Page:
Wild about wetlands!

  Today is World Wetlands Day, which is celebrated every year on 2 February to raise awareness of these amazing habitats. You may be wondering what wetlands are? Well, wetlands are classed as any habitat that is seasonally or permanently flooded with water. This means that rivers, lochs, marshes, peat bogs, estuaries and floodplains are just some examples of wetland

We don’t know what we’ve got –‘til it’s gone

We have a biodiversity crisis on our hands, and it’s shared centre stage with the climate crisis for much of COP26. And we may think most of the crisis is happening in the rainforests or oceans of the world – but it’s also happening on our doorsteps. For example I realise that I saw two red-listed, and one amber-listed bird

Live large and dream small

As we head towards the end of COP26, and our COP26-themed blogs, this poem, a favourite of mine, came to mind: Lore, by R.S Thomas Job Davies, eighty-five Winters old, and still alive After the slow poison And treachery of the seasons. Miserable? Kick my a-se! It needs more than the rain’s hearse, Wind-drawn, to pull me off The great perch

Nature for people – people for nature

Climate change is here, with its soaring temperatures and rising seas, and an increasingly destabilised weather system. Whilst we all know that rising emissions of greenhouse gases are to blame – that’s only half the story. Simultaneously we’ve embarked on a campaign of destruction against the natural world on a scale never-before-seen, tearing apart the very systems that would have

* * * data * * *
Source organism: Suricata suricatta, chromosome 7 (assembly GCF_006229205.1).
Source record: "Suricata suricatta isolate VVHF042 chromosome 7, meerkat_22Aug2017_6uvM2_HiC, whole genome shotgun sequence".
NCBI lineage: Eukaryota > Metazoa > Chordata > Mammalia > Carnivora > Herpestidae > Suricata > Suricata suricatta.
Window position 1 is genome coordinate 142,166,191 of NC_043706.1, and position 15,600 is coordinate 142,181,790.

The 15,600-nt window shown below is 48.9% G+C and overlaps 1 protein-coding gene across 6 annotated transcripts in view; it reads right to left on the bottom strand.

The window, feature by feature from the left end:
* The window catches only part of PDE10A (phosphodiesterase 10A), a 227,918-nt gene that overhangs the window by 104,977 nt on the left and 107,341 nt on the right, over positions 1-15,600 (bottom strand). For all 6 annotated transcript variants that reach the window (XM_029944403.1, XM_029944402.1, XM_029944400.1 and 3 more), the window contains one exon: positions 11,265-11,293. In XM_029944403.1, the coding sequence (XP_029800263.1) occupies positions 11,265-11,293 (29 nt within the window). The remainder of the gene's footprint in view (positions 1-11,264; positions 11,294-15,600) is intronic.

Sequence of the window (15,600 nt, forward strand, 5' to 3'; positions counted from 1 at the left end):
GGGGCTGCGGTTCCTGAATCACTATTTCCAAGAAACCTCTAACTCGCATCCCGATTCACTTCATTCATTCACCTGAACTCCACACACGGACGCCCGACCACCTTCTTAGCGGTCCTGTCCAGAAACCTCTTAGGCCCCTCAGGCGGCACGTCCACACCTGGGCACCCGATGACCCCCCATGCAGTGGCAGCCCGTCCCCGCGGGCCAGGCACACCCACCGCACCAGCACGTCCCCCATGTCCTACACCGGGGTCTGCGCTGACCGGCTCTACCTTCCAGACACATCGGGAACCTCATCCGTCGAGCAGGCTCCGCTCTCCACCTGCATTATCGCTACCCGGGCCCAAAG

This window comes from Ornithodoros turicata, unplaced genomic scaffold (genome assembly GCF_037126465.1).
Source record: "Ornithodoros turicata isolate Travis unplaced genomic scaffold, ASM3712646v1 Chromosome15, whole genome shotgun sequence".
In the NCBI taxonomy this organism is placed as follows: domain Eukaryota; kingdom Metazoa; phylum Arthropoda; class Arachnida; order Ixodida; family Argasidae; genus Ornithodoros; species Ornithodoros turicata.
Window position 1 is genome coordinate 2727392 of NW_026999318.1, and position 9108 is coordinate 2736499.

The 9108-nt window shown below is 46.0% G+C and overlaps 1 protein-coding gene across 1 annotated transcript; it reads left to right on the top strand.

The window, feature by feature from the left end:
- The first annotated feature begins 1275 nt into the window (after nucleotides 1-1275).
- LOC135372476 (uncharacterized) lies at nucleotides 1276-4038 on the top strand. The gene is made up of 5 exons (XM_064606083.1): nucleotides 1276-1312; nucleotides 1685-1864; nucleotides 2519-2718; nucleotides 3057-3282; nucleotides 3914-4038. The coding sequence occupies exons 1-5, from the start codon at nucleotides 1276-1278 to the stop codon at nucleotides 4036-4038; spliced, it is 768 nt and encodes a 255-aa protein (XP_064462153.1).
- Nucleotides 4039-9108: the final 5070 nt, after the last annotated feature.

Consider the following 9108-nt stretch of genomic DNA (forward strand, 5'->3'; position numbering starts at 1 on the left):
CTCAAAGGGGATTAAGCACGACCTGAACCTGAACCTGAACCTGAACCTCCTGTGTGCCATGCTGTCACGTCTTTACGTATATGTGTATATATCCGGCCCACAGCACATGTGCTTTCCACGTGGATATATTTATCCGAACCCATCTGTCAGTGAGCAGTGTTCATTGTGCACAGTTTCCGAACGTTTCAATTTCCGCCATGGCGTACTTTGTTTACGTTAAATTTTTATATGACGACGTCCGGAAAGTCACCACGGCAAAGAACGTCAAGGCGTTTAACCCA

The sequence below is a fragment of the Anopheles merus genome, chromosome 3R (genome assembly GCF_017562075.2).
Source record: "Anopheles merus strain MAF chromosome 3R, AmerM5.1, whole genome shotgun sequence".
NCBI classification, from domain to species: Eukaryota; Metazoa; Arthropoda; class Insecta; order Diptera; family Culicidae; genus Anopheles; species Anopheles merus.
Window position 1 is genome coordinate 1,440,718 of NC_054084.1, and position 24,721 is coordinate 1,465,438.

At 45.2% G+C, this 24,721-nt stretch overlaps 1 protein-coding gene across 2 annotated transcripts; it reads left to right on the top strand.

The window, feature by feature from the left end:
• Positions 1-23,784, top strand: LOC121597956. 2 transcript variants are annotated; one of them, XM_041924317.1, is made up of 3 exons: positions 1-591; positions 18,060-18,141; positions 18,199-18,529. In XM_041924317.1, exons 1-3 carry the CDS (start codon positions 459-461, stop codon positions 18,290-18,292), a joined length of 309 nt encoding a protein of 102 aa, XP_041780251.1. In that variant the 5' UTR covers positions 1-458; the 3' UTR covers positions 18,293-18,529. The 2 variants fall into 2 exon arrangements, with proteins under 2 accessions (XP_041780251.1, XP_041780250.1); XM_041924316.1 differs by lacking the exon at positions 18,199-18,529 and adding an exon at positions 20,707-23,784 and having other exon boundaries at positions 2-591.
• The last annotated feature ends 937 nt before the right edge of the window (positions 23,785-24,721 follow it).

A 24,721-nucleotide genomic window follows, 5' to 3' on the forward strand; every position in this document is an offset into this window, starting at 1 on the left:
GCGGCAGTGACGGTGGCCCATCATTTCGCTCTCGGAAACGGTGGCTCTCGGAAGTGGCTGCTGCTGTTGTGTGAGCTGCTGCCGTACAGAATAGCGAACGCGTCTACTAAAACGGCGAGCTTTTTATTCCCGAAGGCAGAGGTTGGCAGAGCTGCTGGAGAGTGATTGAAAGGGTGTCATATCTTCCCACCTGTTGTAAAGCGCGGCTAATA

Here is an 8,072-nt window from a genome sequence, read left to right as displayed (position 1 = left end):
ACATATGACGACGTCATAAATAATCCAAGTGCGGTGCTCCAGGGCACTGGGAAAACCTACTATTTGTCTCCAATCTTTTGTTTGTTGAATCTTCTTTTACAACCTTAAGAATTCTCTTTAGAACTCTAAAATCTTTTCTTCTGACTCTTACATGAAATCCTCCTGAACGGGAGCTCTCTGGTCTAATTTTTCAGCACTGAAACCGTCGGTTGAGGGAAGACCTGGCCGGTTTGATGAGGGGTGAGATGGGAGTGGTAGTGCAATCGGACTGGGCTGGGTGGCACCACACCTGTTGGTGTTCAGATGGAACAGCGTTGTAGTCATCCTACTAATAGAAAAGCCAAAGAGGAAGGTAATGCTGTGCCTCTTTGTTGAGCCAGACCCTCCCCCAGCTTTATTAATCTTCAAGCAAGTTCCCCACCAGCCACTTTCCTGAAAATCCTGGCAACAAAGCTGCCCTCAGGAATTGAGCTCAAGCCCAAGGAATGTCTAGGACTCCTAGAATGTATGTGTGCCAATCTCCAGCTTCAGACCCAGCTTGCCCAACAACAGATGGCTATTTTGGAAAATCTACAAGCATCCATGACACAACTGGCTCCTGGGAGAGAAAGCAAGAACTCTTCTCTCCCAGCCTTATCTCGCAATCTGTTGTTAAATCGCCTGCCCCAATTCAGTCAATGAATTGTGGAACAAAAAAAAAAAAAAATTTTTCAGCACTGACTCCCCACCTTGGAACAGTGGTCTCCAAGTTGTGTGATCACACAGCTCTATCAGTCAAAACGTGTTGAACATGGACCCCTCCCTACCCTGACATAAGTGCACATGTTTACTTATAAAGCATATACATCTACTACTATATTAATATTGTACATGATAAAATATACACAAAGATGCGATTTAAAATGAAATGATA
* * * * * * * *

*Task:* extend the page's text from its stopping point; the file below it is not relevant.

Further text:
Living Landscapes for a living planet

by Cathleen Thomas, Scottish Wildlife Trust Living Landscapes Programme Manager In the UN’s Decade on Ecosystem Restoration (2021-2030), starting with the UN Biodiversity Conference (COP15) and UN Climate Change Conference (COP26) in October 2021, the world’s focus is on preventing, halting and reversing the degradation of ecosystems – the natural networks that keep our planet working. The Scottish Wildlife Trust’s

Blooming meadows and booming biodiversity

A key objective of COP26 is “adapt to protect communities and natural habitats”. Through local, national and international collaboration this is a chance to make a real change. Cumbernauld Living Landscape is committed to restoring ecosystems, which will protect them, and us, from the ongoing effects of climate change. For example, as the globe gets warmer invertebrates will hatch earlier,

A sticky end?

It’s not always in the moment that you realise how poignant an occurrence is – in the grand scheme of things. This is exactly what emerged this week when I visited Abronhill Primary to deliver a Creating Natural Connections session to their upper primary school children. Having been split into 3 groups – the beetle group I recall – had

No more blah, blah, blah – young voices call for action  

“No more blah blah blah” – this was Greta Thunberg’s message to world leaders on the first day of COP26, at a rally in Govan Festival Park. The 18 year-old climate activist is the voice of youth at this momentous conference – they want to be heard, and they want to see real leadership and action. Since Greta started her

Every one of us can make a difference for Cumbernauld!

Cumbernauld Living Landscape’s vision – the reason we exist, is to put ‘people and nature at the heart of Cumbernauld’s future’. The most important words in that sentence are ‘people’, ‘nature’ and ‘future’, and besides being key to our vision statement, it’s no co-incidence that they are also the main themes of COP26 – the global climate change conference that